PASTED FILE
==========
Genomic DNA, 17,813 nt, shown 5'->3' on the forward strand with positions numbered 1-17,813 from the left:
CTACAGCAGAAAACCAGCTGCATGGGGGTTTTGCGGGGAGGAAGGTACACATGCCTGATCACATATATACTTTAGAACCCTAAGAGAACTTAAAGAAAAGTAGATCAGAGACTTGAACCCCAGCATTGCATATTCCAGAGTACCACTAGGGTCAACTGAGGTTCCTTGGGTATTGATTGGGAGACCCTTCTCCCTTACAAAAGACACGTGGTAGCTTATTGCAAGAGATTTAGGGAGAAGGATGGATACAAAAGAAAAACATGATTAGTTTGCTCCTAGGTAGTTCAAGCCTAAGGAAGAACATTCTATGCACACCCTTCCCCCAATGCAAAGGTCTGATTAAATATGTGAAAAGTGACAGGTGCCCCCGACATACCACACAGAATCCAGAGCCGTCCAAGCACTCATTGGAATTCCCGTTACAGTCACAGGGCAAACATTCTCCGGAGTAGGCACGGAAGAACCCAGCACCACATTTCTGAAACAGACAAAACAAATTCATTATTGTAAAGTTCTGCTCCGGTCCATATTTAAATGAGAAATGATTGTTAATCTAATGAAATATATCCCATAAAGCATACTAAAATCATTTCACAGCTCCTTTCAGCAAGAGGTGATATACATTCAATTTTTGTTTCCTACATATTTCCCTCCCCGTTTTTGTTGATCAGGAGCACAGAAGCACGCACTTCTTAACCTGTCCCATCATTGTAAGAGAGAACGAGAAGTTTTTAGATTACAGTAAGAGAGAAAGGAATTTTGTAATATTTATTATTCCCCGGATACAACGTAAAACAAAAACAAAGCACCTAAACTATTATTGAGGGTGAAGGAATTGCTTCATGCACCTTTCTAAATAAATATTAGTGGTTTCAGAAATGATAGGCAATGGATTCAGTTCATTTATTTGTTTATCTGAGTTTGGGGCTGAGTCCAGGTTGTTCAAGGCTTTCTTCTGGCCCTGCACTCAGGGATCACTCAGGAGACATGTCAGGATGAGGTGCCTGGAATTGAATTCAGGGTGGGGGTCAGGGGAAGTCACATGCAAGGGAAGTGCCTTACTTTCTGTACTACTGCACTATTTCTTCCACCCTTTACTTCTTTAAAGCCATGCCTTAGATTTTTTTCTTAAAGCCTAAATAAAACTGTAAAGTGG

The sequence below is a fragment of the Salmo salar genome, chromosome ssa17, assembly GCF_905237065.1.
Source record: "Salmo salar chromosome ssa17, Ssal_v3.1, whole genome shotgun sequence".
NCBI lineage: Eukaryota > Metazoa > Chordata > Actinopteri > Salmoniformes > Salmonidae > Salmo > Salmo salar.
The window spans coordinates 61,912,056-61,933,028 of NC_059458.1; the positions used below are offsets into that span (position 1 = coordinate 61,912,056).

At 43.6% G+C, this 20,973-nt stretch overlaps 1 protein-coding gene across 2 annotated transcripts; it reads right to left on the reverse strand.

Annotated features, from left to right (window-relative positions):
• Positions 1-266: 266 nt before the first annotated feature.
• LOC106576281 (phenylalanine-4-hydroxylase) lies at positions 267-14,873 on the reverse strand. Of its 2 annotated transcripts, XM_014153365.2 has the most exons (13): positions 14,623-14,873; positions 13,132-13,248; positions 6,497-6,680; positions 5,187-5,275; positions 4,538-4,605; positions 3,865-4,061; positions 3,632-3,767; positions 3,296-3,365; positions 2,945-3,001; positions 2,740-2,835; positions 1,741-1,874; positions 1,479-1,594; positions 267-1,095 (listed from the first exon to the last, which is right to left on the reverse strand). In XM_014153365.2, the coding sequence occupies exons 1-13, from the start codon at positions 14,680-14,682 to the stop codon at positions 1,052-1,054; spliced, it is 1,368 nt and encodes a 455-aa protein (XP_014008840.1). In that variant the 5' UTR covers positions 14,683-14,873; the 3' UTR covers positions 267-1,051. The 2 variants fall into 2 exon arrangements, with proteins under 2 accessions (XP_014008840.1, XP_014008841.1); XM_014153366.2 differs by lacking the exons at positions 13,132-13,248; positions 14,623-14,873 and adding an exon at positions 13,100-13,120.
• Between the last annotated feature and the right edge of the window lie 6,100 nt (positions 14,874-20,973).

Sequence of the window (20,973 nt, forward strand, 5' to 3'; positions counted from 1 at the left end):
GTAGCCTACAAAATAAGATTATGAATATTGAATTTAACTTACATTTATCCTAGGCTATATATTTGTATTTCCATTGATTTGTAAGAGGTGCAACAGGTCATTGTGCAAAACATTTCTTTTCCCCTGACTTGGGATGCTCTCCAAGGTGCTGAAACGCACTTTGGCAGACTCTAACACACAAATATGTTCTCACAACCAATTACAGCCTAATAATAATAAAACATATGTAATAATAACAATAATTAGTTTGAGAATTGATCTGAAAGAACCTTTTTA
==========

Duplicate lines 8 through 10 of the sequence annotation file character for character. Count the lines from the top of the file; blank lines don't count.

Annotated features, from left to right (window-relative positions):
• Positions 1-266: 266 nt before the first annotated feature.
• LOC106576281 (phenylalanine-4-hydroxylase) lies at positions 267-14,873 on the reverse strand. Of its 2 annotated transcripts, XM_014153365.2 has the most exons (13): positions 14,623-14,873; positions 13,132-13,248; positions 6,497-6,680; positions 5,187-5,275; positions 4,538-4,605; positions 3,865-4,061; positions 3,632-3,767; positions 3,296-3,365; positions 2,945-3,001; positions 2,740-2,835; positions 1,741-1,874; positions 1,479-1,594; positions 267-1,095 (listed from the first exon to the last, which is right to left on the reverse strand). In XM_014153365.2, the coding sequence occupies exons 1-13, from the start codon at positions 14,680-14,682 to the stop codon at positions 1,052-1,054; spliced, it is 1,368 nt and encodes a 455-aa protein (XP_014008840.1). In that variant the 5' UTR covers positions 14,683-14,873; the 3' UTR covers positions 267-1,051. The 2 variants fall into 2 exon arrangements, with proteins under 2 accessions (XP_014008840.1, XP_014008841.1); XM_014153366.2 differs by lacking the exons at positions 13,132-13,248; positions 14,623-14,873 and adding an exon at positions 13,100-13,120.